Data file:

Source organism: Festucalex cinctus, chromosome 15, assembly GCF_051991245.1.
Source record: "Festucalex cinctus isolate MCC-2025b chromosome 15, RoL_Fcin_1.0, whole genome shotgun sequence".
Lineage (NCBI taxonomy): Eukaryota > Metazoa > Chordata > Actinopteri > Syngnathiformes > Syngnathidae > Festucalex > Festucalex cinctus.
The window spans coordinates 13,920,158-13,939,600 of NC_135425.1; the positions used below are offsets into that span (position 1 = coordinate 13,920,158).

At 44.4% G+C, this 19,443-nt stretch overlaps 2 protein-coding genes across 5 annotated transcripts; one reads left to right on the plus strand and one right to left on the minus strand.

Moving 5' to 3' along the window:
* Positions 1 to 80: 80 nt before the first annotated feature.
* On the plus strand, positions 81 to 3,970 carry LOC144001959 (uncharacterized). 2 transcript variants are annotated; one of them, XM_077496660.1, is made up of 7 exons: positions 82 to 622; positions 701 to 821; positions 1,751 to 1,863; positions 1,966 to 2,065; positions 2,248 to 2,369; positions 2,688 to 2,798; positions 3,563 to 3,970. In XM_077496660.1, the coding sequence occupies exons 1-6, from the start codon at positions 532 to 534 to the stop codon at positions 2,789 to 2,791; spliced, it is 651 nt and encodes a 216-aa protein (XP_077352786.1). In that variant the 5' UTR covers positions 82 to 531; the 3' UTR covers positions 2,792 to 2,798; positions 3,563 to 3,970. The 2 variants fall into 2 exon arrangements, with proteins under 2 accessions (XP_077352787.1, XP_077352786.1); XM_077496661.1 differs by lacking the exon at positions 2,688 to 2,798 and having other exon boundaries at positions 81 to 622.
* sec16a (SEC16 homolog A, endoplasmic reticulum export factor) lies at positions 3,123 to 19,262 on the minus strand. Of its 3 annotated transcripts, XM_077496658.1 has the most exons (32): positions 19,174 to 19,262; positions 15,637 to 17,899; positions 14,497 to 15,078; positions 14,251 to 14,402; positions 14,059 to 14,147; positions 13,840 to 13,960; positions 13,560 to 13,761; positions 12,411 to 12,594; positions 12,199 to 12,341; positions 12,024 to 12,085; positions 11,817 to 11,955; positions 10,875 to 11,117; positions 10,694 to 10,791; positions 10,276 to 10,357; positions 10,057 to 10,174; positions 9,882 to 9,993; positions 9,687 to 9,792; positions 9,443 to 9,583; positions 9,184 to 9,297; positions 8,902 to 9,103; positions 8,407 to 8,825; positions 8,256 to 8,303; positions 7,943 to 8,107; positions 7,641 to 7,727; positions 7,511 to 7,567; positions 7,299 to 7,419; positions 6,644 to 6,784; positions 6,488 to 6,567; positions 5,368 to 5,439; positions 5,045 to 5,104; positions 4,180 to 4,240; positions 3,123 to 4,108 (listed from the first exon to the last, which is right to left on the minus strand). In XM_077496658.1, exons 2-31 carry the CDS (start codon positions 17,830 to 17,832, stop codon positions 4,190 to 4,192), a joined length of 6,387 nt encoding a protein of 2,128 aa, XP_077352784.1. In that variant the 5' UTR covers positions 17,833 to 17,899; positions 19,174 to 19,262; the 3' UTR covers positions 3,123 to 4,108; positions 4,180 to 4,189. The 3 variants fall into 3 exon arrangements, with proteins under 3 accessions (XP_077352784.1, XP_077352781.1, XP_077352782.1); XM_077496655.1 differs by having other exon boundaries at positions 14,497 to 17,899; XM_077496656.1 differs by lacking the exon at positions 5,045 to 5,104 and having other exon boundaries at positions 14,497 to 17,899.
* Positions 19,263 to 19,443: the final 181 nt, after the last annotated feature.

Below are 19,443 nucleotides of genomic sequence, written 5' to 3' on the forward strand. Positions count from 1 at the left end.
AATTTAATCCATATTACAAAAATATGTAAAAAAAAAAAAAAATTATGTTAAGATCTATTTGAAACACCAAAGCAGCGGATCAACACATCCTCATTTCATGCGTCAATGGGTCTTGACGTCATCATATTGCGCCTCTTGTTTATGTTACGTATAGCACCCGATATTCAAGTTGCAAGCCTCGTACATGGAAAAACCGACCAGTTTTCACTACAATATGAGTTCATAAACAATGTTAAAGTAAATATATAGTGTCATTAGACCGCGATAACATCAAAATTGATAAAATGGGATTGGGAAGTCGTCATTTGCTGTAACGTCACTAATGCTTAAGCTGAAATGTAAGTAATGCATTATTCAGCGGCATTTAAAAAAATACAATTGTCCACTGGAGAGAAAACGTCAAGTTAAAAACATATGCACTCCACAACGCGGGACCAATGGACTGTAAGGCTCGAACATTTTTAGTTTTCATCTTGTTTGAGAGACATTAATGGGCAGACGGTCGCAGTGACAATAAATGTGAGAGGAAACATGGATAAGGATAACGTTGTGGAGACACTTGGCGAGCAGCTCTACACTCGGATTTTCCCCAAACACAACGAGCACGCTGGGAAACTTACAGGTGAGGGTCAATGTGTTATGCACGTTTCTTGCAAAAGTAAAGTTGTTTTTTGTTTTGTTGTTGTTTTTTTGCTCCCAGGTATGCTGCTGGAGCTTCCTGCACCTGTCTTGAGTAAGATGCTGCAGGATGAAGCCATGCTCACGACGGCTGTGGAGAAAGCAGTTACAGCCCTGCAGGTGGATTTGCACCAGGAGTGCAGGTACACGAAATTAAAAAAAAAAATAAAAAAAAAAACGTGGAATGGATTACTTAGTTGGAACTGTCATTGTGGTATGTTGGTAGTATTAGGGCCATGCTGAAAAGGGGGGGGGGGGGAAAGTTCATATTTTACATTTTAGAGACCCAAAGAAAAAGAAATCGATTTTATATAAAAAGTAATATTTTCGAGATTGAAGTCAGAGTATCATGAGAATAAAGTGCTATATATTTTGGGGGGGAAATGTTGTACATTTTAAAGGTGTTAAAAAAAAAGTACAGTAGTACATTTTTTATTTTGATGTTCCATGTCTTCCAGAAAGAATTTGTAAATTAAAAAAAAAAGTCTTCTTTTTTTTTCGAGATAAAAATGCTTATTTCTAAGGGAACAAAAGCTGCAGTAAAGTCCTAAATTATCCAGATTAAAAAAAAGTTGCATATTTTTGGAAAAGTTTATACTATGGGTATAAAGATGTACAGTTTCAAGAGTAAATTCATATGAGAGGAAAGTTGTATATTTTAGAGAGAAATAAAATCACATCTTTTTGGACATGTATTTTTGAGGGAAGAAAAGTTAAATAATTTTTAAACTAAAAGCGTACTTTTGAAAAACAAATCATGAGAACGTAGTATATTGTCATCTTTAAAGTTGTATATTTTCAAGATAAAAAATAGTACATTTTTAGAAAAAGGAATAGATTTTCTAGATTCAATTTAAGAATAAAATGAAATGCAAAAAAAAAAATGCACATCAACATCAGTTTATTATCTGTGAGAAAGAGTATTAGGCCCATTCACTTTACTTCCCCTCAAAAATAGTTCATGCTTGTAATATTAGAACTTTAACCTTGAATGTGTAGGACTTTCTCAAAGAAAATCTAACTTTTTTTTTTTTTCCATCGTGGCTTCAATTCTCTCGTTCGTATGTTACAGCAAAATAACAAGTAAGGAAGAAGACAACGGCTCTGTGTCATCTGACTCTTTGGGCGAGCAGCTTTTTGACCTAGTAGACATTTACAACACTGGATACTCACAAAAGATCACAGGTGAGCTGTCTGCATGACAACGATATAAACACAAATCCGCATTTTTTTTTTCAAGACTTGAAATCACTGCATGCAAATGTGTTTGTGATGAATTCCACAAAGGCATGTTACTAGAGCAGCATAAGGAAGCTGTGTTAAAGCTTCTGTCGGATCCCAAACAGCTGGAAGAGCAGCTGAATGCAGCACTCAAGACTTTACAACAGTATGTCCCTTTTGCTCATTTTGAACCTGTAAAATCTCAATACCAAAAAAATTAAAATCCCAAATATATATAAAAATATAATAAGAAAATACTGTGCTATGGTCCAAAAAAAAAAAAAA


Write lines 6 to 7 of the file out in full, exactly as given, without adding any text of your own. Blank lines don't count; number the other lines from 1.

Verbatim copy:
Moving 5' to 3' along the window:
* Positions 1 to 80: 80 nt before the first annotated feature.